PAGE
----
a ram's head tripod ritual food vessel from the Shang Dynasty,
13th-12th Century B.C., one of the few works the auction with
listed provenance, failed to sell. It had an estimate of $40,000
to $50,000 and the 10 1/2-inch high vessel was divided into three
lobes each with a ram's head with raised curling horns and bulging
Lot 6, "a very rare archaic bronze ritual wine vessel"
from the Eastern Zhou Dynasty, Warring States Period, also failed
to sell. The 11-inch-high bronze had an estimate of $120,000 to
$150,000 and the globular kettle was cast as a winged beast standing
on four clawed feet with shoulders cast with false wings in the
form of five feathers rising from a curled snake.
A more traditional work, Lot 11, a pair of archaic bronze ritual
bronze wine vessels, Eastern Zhou Dynasty, Late Spring and Autumn
Period, also failed to sell. The lot had an estimate of $150,000
to $180,000. The catalogue maintained that the design was "highly
Some works fared well. A delightfully graceful gray pottery figure
of a dancer from the Han Dynasty, Lot 23, had an estimate of $12,000
to $15,000 and sold for $19,120.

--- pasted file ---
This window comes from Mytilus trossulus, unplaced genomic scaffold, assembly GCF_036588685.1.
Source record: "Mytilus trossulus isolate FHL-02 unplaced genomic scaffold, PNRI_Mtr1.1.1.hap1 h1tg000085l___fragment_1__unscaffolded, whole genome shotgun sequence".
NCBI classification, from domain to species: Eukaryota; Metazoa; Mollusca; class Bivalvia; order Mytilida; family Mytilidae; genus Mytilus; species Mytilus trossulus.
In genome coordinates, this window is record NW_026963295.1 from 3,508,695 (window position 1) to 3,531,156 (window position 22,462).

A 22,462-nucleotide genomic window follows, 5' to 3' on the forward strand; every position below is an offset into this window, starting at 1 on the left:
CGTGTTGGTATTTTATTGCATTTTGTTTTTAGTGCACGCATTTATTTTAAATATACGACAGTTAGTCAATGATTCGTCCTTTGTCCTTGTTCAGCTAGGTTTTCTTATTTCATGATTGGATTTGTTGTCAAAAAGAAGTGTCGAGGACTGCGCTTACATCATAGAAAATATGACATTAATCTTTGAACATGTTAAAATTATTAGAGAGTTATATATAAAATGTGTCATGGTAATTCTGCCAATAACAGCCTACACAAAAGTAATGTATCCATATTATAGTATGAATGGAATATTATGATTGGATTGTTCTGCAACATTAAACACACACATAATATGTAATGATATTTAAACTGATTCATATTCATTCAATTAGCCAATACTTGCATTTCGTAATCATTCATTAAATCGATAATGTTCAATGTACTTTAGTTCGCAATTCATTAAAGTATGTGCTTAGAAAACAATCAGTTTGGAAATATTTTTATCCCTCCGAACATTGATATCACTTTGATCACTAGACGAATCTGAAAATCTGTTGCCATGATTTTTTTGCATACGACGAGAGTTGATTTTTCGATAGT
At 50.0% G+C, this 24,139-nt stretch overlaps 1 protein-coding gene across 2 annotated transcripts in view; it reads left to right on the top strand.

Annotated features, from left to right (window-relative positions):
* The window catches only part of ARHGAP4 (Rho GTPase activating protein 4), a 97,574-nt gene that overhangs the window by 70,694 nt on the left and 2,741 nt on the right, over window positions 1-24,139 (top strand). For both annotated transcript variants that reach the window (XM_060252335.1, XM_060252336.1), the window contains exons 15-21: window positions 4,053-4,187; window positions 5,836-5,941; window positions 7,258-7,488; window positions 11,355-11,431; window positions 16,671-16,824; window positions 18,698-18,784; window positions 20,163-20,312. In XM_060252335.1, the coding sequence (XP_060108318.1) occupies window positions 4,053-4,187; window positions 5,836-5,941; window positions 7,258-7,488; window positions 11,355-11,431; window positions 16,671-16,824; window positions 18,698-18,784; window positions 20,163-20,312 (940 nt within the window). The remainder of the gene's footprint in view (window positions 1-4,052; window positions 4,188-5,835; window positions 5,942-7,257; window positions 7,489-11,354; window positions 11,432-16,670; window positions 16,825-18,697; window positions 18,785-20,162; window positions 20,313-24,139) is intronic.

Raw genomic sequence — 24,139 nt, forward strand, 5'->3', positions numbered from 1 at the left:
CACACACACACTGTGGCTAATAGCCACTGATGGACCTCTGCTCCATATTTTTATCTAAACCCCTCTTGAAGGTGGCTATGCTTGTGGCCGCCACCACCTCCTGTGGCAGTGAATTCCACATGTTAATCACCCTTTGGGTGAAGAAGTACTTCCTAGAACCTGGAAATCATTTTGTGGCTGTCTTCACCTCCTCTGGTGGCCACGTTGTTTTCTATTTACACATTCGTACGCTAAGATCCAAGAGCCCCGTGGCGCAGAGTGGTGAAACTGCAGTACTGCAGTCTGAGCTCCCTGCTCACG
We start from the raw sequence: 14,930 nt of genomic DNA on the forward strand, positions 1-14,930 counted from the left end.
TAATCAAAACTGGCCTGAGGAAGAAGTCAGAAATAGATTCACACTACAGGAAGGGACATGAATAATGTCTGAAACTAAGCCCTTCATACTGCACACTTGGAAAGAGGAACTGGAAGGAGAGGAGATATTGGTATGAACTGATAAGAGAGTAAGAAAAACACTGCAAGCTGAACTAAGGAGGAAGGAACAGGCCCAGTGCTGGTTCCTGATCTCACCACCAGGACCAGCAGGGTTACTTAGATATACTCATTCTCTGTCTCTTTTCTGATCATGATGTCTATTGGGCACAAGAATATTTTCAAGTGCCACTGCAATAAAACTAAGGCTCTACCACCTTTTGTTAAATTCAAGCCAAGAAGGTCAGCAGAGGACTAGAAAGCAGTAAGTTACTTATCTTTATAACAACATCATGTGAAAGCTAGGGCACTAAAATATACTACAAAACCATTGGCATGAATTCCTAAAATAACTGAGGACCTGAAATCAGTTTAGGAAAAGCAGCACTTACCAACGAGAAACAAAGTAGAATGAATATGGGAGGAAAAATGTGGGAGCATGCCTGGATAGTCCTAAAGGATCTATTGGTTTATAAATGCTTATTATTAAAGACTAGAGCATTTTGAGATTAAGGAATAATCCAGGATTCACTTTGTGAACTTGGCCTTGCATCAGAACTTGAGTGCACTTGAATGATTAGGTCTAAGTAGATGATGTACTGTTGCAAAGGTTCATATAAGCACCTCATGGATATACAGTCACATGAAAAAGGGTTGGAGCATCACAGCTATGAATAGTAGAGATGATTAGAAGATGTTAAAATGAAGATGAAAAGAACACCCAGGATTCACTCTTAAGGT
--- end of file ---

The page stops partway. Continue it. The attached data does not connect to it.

Many of the Song Dynasty ceramics failed to sell, although Lot
723, a black ding cupstand, 4 3/4 inches in diameter, sold for
$147,000, way over its high estimate of $60,000, and Lot 98, a
Yingoing foliate-mouth vase, Southern Song Dynasty, was an exquisite
form with an icy blue glaze and sold for $37,045, nicely over
its high estimate of $30,000.
Lot 143, a large hexagonal teadust-glazed base, Yongzheng sealmark
and period, 26 inches high, had an estimate of $35,000 to $30,000
and sold for $109,940, and Lot 148, a Ming-style blue and white
vase, Quianlong sealmark and period, 17 3/4 inches high, had an
estimate of $45,000 to $55,000 and sold for $101,575, and Lot
149, a yellow-ground famille-rose double-gourd vase, Qing Dynasty,
18th Century, 12 1/2 inches high, had an estimate of $30,000 to
$40,000 and sold for $345,000 and was formerly in the Ogden R.
Among the major disappointments of the sale was Lot 108, a early
Ming underglazed red vase from the Ming Dynasty, Hongu Period,
12 5/8 inches high, that was estimated at $180,000 to $250,000
and failed to sell, and Lot 107, a early blue and white vase from
the same period, 12 3/4 inches high, that was estimated at $40,000
to $60,000 and failed to sell.